If you want to make glamorous statement. Then bunching metallics en masse like above is a beautiful way to do it.

It only works if it really is the statement feature of the room though (you’ve probably heard it called a focal point – that’s the first thing that grabs your eye as you walk in the room).

So, if you were to bunch a collection of metallic accessories in one corner it wouldn’t have enough visual pulling power and thus it’d look a little funny.

That doesn’t mean you can’t put silver and copper accessories together on the same shelf. You’d just want to do that throughout the room.

And saying that, even this room with a focal point would most likely still have a few metallic accessories sprinkled in other areas of the room to balance this wall out.

Now let’s move on to where mixing metals really matters.


How to mix metals in the kitchen or bathroom


mixed metal kitchen


What’s working in the above kitchen is relationships. The copper pendants relate to the warmth of the wood and the floor. The silver faucet and chair legs to the grey lines of the marble.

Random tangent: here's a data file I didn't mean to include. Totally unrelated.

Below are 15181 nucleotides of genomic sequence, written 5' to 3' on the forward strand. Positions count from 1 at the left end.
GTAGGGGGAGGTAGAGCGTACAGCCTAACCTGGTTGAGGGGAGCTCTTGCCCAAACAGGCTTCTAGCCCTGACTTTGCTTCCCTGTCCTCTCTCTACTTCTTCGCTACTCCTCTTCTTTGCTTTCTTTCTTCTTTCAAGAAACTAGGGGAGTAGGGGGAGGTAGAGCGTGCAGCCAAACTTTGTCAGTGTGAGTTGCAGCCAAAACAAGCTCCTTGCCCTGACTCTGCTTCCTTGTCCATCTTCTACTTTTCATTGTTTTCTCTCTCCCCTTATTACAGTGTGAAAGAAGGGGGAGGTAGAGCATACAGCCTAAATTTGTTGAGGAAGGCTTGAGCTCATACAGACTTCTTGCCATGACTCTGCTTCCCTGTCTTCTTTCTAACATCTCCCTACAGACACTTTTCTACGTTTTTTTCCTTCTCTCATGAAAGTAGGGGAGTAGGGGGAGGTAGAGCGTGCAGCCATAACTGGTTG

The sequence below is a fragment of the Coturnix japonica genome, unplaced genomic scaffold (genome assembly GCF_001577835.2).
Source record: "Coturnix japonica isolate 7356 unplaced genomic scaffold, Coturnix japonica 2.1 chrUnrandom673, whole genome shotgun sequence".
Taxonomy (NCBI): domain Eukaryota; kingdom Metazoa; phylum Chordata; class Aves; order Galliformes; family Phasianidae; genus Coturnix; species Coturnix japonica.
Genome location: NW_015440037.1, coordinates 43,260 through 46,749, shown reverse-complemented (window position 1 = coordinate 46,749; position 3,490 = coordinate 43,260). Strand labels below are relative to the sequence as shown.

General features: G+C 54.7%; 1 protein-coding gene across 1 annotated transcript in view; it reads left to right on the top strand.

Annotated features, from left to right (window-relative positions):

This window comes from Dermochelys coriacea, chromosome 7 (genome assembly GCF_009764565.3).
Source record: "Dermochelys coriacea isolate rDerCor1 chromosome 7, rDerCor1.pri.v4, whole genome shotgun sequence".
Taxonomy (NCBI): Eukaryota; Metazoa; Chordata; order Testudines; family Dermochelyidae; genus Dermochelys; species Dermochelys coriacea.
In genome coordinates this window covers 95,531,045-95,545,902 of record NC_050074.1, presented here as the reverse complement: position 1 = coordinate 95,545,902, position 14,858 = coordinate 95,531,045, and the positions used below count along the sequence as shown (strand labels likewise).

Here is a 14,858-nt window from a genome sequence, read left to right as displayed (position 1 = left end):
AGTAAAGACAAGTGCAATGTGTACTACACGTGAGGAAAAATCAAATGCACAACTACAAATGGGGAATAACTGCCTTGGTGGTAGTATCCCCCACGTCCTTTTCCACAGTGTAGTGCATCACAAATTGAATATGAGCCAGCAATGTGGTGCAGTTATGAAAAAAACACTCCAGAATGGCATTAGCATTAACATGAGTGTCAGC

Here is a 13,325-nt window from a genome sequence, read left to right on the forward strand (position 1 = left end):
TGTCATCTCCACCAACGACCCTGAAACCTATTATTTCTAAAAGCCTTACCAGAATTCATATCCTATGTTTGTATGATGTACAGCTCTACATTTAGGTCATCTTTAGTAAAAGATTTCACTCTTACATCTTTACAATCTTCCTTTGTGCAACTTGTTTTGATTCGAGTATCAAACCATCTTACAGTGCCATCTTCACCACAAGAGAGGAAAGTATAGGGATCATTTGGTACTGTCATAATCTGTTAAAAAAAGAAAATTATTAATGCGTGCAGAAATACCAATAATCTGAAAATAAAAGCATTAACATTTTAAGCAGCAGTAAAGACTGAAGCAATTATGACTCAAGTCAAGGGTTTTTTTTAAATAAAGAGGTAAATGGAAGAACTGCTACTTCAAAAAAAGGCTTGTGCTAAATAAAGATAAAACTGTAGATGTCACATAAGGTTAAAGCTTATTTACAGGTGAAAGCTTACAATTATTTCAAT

What it shows is that you don’t necessarily need to add more copper or chrome in the room  to balance it out, if it picks up on other colours in the room it’ll also disperse perfectly well.


brass and black metal


See how the cabinet colours are bought into the rest of the room.

The black cabinet is echoed in the metal faucet and pendant as well as black accessories.

The brass cabinet is blended into the room in the cabinet door hardware and kitchen accessories.


how to mix metals


I popped this kitchen in because I want to show that mostly one metal can also be beautiful.

Yet the finishing touch here is the black and brass pendant.  Why? Because it picks up on the colours of the floor and countertop balancing out the entire room.




Now this bathroom has mostly rubbed bronze of black finished metal which look very similar. See handles, cupboard pulls and the wall light and how they’re evenly dispersed.